JOANNA ALLHANDS

Most of the work we did in 2001 on groundwater was DOA. What to learn from that now

Opinion: Arizona tried to fix groundwater issues 20 years ago, but most solutions went nowhere. Here's what we need now for a similar effort to avoid a similar fate.

Joanna Allhands
Arizona Republic
Nancy Blevins and her husband, Rodney Hayes, rinse dishes on Aug. 28, 2019, in the kitchen of their home in Vicksburg, Ariz. Some rural areas are facing groundwater problems that force some residents to carry in bottled water.

If it feels like we’ve been down this road with groundwater before, you’re not imagining it.

We have.

It was two decades ago, when dozens of water professionals spent 2½ years finalizing a plan to address unsustainable pumping that – surprise! – still exists today.

The governor’s water committee offered roughly 50 recommendations, on everything from restricting the size of exempt wells to creating incentives to develop on farmland instead of raw desert, to creating a comprehensive plan to preserve groundwater in Pinal.

We're running out of time to be proactive

Most recommendations were DOA not long after the ink on them was dry, though a few changes were made to shore up long-term planning and renewable supplies for the Central Arizona Groundwater Replenishment District.

And while several folks who were involved in 2001 told me that they didn’t think their recommendations were pie-in-the-sky, they also didn’t expect them to be enacted immediately. The point, they said, was more to set the table for what they expected would be an ongoing discussion.

Fast forward 20 years, and here we are, with another governor’s water council that has spent two years studying the same problems but has yet to offer any solutions.

Some things are different now. There is much more urgency to do something, as wells run dry and parts of aquifers collapse in rural areas of the state, as residential growth has all but stopped in Pinal County and all signs point to something similar happening on the west side of metro Phoenix in a few years.

Even worse, renewable supplies are not nearly as plentiful as they were in 2001 (funny but not funny: conversations then focused on using more of the state’s Colorado River allocation to slow groundwater withdrawals).

Sustained drought and aridification now threaten to increase the severity of shortage on the Colorado, which will put even more pressure on Arizona’s finite and dwindling groundwater supply.

We need 3 things to get ahead on groundwater:

We’ve reached an inflection point.

Arizona no longer has the luxury of waiting years for solutions to gain favor.

If we want to be proactive – or even just lessen the pain of our coming groundwater crisis, which affect everyone in this state – we can’t keep sitting on our hands, meeting but never acting.

Perhaps that’s the greatest lesson from the 2001 governor’s committee. If the current effort has any hope of getting ahead of problems, it needs three things:

1.  Political will

While lawmakers served on the committee in 2001, none were heavily invested in the effort. So, none fought for the plan’s needed legislative changes (nor did the governor). And with no major crisis looming to spur action, there was little impetus to fight the status quo or convince influential parochial interests to sacrifice some things for the greater good.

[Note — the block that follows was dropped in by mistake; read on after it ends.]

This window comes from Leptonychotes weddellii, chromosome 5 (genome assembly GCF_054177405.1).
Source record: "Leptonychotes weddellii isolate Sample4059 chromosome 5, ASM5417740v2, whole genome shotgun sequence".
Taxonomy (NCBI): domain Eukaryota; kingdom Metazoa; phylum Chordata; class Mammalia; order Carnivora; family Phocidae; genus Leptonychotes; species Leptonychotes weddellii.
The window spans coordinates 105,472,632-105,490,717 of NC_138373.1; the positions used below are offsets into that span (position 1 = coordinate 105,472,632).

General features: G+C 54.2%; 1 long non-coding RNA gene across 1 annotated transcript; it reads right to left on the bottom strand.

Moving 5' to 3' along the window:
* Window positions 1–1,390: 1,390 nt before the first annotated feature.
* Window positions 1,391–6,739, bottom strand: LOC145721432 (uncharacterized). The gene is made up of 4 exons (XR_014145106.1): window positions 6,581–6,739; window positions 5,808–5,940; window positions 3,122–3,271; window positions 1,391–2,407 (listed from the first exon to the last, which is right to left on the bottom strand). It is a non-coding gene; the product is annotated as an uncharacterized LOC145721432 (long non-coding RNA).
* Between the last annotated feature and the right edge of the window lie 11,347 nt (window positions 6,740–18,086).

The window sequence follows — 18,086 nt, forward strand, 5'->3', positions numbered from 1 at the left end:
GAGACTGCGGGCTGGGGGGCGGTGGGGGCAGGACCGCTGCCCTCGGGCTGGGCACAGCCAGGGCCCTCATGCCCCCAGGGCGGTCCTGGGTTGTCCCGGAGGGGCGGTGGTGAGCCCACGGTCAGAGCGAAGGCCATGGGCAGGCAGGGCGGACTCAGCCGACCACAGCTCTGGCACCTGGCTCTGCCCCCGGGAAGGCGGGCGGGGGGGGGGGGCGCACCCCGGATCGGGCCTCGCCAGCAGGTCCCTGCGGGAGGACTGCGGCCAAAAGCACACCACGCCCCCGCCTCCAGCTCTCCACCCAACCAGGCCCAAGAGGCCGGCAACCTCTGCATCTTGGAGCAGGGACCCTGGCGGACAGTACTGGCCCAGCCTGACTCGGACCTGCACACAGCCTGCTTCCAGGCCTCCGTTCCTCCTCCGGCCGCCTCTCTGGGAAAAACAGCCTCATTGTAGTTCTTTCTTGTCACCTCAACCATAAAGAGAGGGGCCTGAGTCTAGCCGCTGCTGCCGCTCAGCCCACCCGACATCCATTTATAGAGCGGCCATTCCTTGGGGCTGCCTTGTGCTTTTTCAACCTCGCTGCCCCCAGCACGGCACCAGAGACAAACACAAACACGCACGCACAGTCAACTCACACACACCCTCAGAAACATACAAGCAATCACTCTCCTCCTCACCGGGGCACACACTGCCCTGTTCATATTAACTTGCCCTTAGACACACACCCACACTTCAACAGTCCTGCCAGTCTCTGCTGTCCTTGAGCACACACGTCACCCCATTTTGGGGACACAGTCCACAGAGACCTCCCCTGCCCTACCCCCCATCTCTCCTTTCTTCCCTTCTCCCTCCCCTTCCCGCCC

That is no different today – though arguably, there is even less urgency among elected leaders to do something.

There is no political muscle at the Capitol demanding solutions. The same bills are proposed each year, and each year the same ideas die without a hearing. Until that changes, it doesn’t matter how many lawmakers are on the governor’s current council. If no one is willing to run with whatever the committee recommends, it also will be DOA.

2.  Expertise

The good news about today’s study is that more diverse interests are involved than in 2001. But with so many voices at the table, we also need people with deep water knowledge who can help guide the debate with facts and data.

The Department of Water Resources had a lot more staff in 2001 than it does now, and there weren’t as many pressing water issues bearing down on them at once. That allowed staff to devote a lot more time to supporting this kind of study.

Now, they are overwhelmed with multiple initiatives, and because pay is higher in the private sector, there is regular turnover. None of this is going to get any better as Colorado River reconsultation talks ramp up. The longer work on groundwater goes on, the less ability the department will have to support it.

3.  Clarity

Gov. Doug Ducey reconfigured his council in 2019 to take advantage of the working relationships that had been forged during Drought Contingency Plan talks. But the committee also hasn’t had much direction on what to study or how quickly to move.

This, combined with the challenge of meeting virtually during the pandemic, has caused most work to atrophy. Though two groups formed to deal with groundwater, the one focused on rural areas has done next to nothing. And while another on the state’s Active Management Areas has focused on many issues the governor’s committee raised in 2001, work on solutions has ground to a halt after a committee leadership change.

Ducey must realize that he is rapidly running out of time. He has the next legislative session to accomplish anything before he leaves office, which means his committee will need to arrive on solutions by this fall. Yet he has largely been hands off, letting study play out on its own schedule.

The committee needs more direction. And a deadline.

Otherwise, we might as well give up now and wait for a major crisis to direct our steps.

Reach Allhands at joanna.allhands@arizonarepublic.com. On Twitter: @joannaallhands.

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